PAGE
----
Saturday, June 11, 2011

Birthday Cakes!

Today is my birthday. My forty-sixth birthday. I'm not afraid of "growing old" or reaching a big number like fifty or sixty or ninety. In fact if I reach ninety I'll be tickled pink. Although my goal is to get to my eleventy-first birthday and then I'm going to have a hobbit birthday party and give everyone presents. But today I am just forty-six. It's just a number. Saying I am twenty-nine is not going to make me twenty-nine. And besides when I was twenty-nine I had a two-year old and was pregnant, so it wasn't very fun. I like being where I am. I've enjoyed growing in maturity, wisdom and understand (stop laughing) and still retaining my youth and frivolity.

Cakes and birthdays go hand in hand. And I love birthday cakes. I would have to say that my very favorite birthday cake is actually yellow cake with a traditional real buttercream frosting. Although yellow cake with a creamy chocolate frosting is pretty high up on the enjoyment list. I'll never refuse chocolate cake, though. In preparing for this post, I wondered what kind of cakes are made around the world and throughout history. I went to that compendium of never-failing information, Wikipedia (yes; you may laugh at that) to see what it had to say about birthday cakes. They're pretty old. In fact there are references that date back to the Greeks and Romans. I knew about medieval birthday cakes, but the recipes I have found for medieval cakes are more like sweet breads rather than what we think of as cake today. They were yeast risen and contained fruits and nuts. Think more German Stolen than Betty Crocker. It wasn't until the the middle of the eighteenth century that we started getting cakes that actually look like what we envision as birthday cakes today. Tiered cakes dripping in icing and floral decorations.

When searching for literary references for birthday cake, Google was somewhat a failure in producing anything truly useful. Although there was a Wiki question asking what color Bella's Birthday cake was in New Moon (It was pink.) And I did find this quote: “Birthdays are nature's way of telling us to eat more cake.” So go eat cake. (BTW, cake wasn't referring to cake when Marie Antoinette suggested that the peasants go eat cake. The actual word was brioche not gateau. Brioche was a savory bread made with eggs and milk rather than starter and water. Both, though, require flour, which the bakers had none of, but Marie did not know this and thought one was just a substitute for the other. And it is also doubtful that Marie Antoinette actually uttered the words.)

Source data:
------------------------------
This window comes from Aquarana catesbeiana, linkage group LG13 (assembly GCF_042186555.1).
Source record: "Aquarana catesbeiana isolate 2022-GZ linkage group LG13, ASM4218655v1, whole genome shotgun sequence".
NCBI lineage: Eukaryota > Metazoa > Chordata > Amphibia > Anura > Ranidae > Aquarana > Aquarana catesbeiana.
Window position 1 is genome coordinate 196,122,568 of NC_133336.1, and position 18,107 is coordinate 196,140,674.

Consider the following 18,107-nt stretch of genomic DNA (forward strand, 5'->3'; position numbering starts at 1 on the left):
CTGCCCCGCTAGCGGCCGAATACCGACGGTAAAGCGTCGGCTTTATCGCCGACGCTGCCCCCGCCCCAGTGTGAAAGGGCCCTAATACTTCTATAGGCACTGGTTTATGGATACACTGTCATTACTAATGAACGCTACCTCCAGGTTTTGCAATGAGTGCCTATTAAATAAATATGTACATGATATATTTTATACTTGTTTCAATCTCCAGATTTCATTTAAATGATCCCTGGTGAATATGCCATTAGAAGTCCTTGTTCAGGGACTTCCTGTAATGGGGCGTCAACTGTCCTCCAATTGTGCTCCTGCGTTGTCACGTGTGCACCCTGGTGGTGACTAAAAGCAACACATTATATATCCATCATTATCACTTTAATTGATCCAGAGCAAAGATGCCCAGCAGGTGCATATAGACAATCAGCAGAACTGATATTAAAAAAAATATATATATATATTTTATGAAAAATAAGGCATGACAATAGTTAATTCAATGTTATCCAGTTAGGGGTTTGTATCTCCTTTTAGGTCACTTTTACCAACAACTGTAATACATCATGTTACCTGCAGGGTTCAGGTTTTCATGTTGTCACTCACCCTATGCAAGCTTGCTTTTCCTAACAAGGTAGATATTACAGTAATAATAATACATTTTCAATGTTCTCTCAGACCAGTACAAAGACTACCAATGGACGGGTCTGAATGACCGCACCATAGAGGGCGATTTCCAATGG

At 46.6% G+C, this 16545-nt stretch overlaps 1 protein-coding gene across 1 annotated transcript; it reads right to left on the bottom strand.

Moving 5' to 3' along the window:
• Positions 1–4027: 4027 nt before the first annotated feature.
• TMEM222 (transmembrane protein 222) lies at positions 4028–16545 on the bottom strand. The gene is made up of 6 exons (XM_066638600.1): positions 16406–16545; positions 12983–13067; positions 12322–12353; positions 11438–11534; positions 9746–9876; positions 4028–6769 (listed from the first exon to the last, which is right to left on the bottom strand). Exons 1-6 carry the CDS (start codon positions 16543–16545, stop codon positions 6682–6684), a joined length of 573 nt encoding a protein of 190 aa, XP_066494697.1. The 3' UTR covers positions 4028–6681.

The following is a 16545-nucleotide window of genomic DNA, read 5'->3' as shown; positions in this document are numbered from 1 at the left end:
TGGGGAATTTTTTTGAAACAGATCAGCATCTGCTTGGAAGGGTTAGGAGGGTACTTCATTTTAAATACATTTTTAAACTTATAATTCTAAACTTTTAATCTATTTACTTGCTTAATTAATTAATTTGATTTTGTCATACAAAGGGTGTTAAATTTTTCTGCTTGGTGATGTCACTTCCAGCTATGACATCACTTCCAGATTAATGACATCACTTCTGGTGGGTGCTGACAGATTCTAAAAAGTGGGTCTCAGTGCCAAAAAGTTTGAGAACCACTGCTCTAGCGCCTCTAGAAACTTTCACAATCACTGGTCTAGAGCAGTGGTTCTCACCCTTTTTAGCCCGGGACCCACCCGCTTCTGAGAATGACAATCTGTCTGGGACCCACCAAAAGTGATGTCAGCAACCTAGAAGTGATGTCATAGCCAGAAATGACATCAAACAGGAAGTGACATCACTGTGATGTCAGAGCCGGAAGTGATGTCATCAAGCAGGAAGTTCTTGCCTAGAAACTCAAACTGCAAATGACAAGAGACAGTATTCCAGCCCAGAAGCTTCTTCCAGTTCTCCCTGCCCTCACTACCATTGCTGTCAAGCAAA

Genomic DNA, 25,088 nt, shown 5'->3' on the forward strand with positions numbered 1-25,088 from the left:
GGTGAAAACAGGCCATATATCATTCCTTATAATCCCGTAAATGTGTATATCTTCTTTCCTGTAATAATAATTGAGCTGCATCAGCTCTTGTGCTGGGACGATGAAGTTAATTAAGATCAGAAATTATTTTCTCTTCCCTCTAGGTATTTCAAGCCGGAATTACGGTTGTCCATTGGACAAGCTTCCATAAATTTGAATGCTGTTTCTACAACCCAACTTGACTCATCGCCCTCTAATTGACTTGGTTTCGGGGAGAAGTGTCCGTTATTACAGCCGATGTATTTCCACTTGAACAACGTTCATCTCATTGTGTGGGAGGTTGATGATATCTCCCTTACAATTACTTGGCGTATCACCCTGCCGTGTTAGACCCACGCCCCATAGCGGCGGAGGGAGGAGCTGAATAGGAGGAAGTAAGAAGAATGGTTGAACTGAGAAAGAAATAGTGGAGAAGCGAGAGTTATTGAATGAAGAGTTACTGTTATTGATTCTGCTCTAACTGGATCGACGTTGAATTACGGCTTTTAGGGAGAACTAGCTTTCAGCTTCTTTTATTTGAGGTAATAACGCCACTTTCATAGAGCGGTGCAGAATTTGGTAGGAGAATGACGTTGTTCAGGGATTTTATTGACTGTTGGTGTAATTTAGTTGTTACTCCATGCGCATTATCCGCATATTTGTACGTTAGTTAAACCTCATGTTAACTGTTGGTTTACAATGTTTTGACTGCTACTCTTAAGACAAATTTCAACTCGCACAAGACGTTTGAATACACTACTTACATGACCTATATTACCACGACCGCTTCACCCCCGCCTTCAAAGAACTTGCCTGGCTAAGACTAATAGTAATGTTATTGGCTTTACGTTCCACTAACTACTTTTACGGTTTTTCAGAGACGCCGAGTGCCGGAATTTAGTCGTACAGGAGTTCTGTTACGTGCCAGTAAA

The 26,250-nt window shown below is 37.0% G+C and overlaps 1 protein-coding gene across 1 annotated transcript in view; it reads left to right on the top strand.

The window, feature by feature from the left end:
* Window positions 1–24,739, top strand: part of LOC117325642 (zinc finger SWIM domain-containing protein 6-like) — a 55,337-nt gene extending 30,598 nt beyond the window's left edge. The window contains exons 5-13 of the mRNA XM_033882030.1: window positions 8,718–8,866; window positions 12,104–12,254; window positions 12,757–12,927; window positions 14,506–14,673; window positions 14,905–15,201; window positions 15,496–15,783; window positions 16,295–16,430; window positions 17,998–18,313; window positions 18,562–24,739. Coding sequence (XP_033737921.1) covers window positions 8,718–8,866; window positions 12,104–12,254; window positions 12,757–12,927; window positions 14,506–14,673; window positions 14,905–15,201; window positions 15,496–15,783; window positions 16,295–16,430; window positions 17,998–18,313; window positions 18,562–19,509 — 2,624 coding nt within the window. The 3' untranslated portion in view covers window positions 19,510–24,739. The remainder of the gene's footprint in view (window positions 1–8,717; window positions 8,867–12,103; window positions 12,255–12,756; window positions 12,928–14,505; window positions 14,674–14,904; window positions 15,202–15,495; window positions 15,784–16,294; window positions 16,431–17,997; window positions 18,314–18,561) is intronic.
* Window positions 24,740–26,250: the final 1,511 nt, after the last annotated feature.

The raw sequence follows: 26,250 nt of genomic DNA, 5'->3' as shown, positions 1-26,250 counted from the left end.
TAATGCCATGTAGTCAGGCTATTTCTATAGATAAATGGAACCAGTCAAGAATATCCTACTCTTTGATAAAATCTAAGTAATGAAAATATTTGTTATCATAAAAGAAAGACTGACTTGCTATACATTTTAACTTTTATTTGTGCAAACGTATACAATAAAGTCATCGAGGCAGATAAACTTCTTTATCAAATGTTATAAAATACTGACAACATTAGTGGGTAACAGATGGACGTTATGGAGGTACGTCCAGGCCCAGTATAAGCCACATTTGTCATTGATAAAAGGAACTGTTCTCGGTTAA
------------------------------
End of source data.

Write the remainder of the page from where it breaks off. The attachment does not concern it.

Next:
This is my favorite recipe for a good basic yellow cake:

1 cup butter
2-1/2 cups white sugar
3 eggs
1-1/2 teaspoons vanilla extract
2-1/2 cups buttermilk
3-3/4 cups all-purpose flour
2-1/4 teaspoons baking powder
2-1/2 teaspoons baking soda

Bring the butter, eggs and buttermilk to room temperature!

Grease three 8" or 9" pans. I like to sprinkle mine with a little flour as well. Preheat your oven to 350°F. Using a mixer, cream your butter and sugar together until it is soft. Next add in your eggs one at a time and beat this for a good 5 minutes. You want a nice light fluffy cake. Add your vanilla and buttermilk (if you don't have buttermilk you can substitute regular milk, but add a dollop of Greek yogurt or sour cream to add just a pinch of tartness to it which will work well with the amount of sugar that is in this cake).

While your wet ingredients are beating away, sift together your flour, baking powder and soda. You do not need salt because everything you need is in your powder and soda. Trust me. It will be fine. Slowly add your dry ingredients to your wet ingredients, scraping the bowl as you go. Let it mix for just a few more minutes. Evenly divide the batter into your three prepared pans and bake for 35 minutes or until it tests clean.

Remove them from the oven and let them sit for 5 minutes before removing them from the pans and letting them cool on racks.

Sometimes I like to add a bit of orange or lemon zest to this recipe just because it is so darn good. In those instances I will sometimes bake this as a loaf and slice it, toast it and put butter on it. No frosting needed. But most of the time I put frosting on it.

What kind of frosting you ask? OK, here's my favorite recipe for that: Go to the store, look for the tub that reads, "Duncan Hines Milk Chocolate." Spread liberally. But when I do make my frosting from scratch this is what I use:

1/4 cup butter
2 cups confectioners' sugar
3 tablespoons cocoa powder
1 teaspoon vanilla extract
2 tablespoons milk

It's pretty easy and fairly foolproof. Just mix the first four ingredients adding the 2 tablespoons of milk a bit at a time until it is spreadable. It's simple, basic and so delicious on cake.

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